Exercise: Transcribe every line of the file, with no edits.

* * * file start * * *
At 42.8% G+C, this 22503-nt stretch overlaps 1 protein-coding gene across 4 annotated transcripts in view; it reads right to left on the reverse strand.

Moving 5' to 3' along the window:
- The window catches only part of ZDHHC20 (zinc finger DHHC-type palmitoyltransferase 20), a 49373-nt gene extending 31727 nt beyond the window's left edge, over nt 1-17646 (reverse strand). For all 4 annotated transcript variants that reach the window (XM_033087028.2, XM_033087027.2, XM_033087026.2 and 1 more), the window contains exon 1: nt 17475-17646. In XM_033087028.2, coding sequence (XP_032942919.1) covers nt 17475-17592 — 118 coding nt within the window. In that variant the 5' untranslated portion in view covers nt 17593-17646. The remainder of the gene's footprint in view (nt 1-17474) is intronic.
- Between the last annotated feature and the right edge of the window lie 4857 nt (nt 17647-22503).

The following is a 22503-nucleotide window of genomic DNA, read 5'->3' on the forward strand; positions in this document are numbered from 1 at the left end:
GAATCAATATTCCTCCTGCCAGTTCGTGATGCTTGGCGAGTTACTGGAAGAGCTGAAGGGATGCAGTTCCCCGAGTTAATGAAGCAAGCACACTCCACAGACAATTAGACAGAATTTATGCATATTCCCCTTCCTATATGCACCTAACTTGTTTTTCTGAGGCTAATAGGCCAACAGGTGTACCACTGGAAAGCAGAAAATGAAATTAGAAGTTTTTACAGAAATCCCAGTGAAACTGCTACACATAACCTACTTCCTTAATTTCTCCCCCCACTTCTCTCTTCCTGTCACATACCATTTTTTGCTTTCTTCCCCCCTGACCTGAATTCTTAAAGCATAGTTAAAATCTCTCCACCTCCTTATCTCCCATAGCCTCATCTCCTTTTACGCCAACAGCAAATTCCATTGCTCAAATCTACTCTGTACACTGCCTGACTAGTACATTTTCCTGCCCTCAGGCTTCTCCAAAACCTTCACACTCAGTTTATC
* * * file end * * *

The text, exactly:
At 42.8% G+C, this 22503-nt stretch overlaps 1 protein-coding gene across 4 annotated transcripts in view; it reads right to left on the reverse strand.

Moving 5' to 3' along the window:
- The window catches only part of ZDHHC20 (zinc finger DHHC-type palmitoyltransferase 20), a 49373-nt gene extending 31727 nt beyond the window's left edge, over nt 1-17646 (reverse strand). For all 4 annotated transcript variants that reach the window (XM_033087028.2, XM_033087027.2, XM_033087026.2 and 1 more), the window contains exon 1: nt 17475-17646. In XM_033087028.2, coding sequence (XP_032942919.1) covers nt 17475-17592 — 118 coding nt within the window. In that variant the 5' untranslated portion in view covers nt 17593-17646. The remainder of the gene's footprint in view (nt 1-17474) is intronic.
- Between the last annotated feature and the right edge of the window lie 4857 nt (nt 17647-22503).

The following is a 22503-nucleotide window of genomic DNA, read 5'->3' on the forward strand; positions in this document are numbered from 1 at the left end:
GAATCAATATTCCTCCTGCCAGTTCGTGATGCTTGGCGAGTTACTGGAAGAGCTGAAGGGATGCAGTTCCCCGAGTTAATGAAGCAAGCACACTCCACAGACAATTAGACAGAATTTATGCATATTCCCCTTCCTATATGCACCTAACTTGTTTTTCTGAGGCTAATAGGCCAACAGGTGTACCACTGGAAAGCAGAAAATGAAATTAGAAGTTTTTACAGAAATCCCAGTGAAACTGCTACACATAACCTACTTCCTTAATTTCTCCCCCCACTTCTCTCTTCCTGTCACATACCATTTTTTGCTTTCTTCCCCCCTGACCTGAATTCTTAAAGCATAGTTAAAATCTCTCCACCTCCTTATCTCCCATAGCCTCATCTCCTTTTACGCCAACAGCAAATTCCATTGCTCAAATCTACTCTGTACACTGCCTGACTAGTACATTTTCCTGCCCTCAGGCTTCTCCAAAACCTTCACACTCAGTTTATC